The government bonds in the United States are known as Treasuries. It is the top bond market at present with most activities and liquidities.
3. Municipal Bonds or ‘Muni’ Bonds
These are bonds issued by the local heads like states, districts for a special purpose, cities, airports owned by the public, districts for public utility, and other entities that the government owns. They raise funds to provide finance for the completion of various projects.
These bonds are mostly exempted from tax. These bonds get the exemption from the local levels of tax and states as well. This way, it looks attractive to the investors who are conscious of tax. Municipal Bonds are distinguished into two different categories, a general obligation bond, and a revenue bond.
Government entities issue the general obligation bond that does not have revenue at the back from any given project. These bonds have the support of property taxes, and most of them are payable by general funds.
On the other hand, revenue bonds are those bonds that provide security to the principal and interest payments. It is applicable with the help of sales, issuer, fuel, occupying of a hotel, and other taxes. A third party helps in covering or financing the payment of principal and interest. It is mainly when the municipality is the issuer of the bonds.
4. Mortgage-Backed Bonds (MBS)
Mortgage-Backed bonds are those bonds that contain pooled mortgages. They also contain the promise of collateralized assets.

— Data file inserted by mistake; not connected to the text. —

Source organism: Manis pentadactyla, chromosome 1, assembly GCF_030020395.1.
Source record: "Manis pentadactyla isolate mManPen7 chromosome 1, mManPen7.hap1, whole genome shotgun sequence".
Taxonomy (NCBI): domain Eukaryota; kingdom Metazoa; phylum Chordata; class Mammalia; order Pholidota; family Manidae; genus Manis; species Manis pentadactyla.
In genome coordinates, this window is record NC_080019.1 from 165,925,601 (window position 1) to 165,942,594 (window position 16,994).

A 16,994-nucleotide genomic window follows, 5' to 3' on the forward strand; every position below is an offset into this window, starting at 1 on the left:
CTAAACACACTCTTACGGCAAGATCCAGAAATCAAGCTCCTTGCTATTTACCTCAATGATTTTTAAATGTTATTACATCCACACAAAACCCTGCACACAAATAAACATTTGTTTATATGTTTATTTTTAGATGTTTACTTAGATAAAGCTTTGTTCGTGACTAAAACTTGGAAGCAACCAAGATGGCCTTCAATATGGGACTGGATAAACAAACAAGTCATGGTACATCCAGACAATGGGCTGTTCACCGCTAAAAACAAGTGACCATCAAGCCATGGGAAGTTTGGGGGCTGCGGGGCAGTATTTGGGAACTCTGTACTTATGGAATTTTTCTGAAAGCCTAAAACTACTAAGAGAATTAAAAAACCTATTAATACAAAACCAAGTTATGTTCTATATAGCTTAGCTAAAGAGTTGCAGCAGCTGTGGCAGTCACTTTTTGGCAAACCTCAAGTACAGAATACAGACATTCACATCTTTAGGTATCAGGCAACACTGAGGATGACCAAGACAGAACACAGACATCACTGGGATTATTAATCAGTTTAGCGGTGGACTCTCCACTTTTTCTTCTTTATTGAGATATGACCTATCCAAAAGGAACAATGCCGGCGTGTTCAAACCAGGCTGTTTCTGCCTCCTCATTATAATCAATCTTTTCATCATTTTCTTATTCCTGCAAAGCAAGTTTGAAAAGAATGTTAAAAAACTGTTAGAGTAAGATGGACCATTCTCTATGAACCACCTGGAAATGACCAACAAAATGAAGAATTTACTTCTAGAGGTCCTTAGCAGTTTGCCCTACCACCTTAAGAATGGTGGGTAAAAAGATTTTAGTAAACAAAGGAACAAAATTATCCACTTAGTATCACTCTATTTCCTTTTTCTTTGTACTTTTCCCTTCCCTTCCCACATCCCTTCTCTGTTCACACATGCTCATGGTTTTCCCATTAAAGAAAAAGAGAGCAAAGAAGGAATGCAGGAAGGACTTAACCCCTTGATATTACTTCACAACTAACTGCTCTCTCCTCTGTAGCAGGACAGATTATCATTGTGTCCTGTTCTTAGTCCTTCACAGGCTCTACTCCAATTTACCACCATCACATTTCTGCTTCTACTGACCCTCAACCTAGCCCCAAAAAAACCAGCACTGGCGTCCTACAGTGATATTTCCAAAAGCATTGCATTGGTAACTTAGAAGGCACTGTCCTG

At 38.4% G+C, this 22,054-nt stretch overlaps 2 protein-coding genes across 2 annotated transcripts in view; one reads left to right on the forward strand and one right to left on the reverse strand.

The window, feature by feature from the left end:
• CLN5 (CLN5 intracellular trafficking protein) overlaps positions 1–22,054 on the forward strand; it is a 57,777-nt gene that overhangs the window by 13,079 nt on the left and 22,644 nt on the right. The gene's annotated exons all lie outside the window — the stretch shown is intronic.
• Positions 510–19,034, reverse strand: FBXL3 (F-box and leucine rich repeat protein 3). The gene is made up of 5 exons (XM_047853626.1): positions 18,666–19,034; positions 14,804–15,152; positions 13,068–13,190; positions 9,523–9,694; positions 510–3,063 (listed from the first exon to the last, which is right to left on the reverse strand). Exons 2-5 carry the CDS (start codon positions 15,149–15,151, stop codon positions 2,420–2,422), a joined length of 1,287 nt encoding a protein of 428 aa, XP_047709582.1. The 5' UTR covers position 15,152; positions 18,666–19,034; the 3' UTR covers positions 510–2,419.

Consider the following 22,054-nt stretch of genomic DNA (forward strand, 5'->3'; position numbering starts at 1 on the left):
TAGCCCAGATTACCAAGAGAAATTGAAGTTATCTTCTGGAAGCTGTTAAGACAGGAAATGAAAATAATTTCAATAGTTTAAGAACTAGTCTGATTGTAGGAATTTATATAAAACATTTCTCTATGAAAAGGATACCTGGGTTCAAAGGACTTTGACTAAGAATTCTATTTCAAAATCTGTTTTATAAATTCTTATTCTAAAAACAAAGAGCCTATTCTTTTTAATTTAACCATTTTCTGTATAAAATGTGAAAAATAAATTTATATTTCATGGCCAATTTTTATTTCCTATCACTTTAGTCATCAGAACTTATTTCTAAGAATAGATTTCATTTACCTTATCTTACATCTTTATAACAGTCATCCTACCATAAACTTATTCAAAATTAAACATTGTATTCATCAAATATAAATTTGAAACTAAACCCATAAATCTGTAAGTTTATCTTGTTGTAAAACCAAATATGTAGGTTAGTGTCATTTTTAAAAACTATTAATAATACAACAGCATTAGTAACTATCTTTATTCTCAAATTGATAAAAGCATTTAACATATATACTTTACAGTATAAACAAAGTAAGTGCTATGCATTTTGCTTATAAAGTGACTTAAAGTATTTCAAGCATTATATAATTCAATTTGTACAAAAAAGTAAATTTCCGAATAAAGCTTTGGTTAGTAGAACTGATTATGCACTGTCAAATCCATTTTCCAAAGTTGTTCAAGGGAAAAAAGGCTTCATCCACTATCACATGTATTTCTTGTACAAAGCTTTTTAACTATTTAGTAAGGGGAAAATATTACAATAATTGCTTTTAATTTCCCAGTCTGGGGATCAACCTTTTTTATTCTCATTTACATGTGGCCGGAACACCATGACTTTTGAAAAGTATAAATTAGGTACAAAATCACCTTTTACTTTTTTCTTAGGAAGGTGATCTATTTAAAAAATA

The people who purchase the mortgage-backed security lends money to the homebuyers via the lenders. The payments of the interests are made monthly, quarterly, and yearly. These bonds are asset-backed security or ABS.
5. Emerging Market Bonds
Market bonds that are emerging are issued by companies and governments situated in an emerging economy’s market. These bonds hold high opportunities. Also, a high-risk factor surrounds them when compared with the developed bond market or domestic bond market.
There is a risk in investing in emerging market bonds. It is the same as the risks associated with all the other bonds. It includes the performance of the finance, the economy of the issuer that is variable, and the capability of the issuer to pay the debt obligations. The volatility of the politics and economy of a country boosts the risk factor behind these bonds.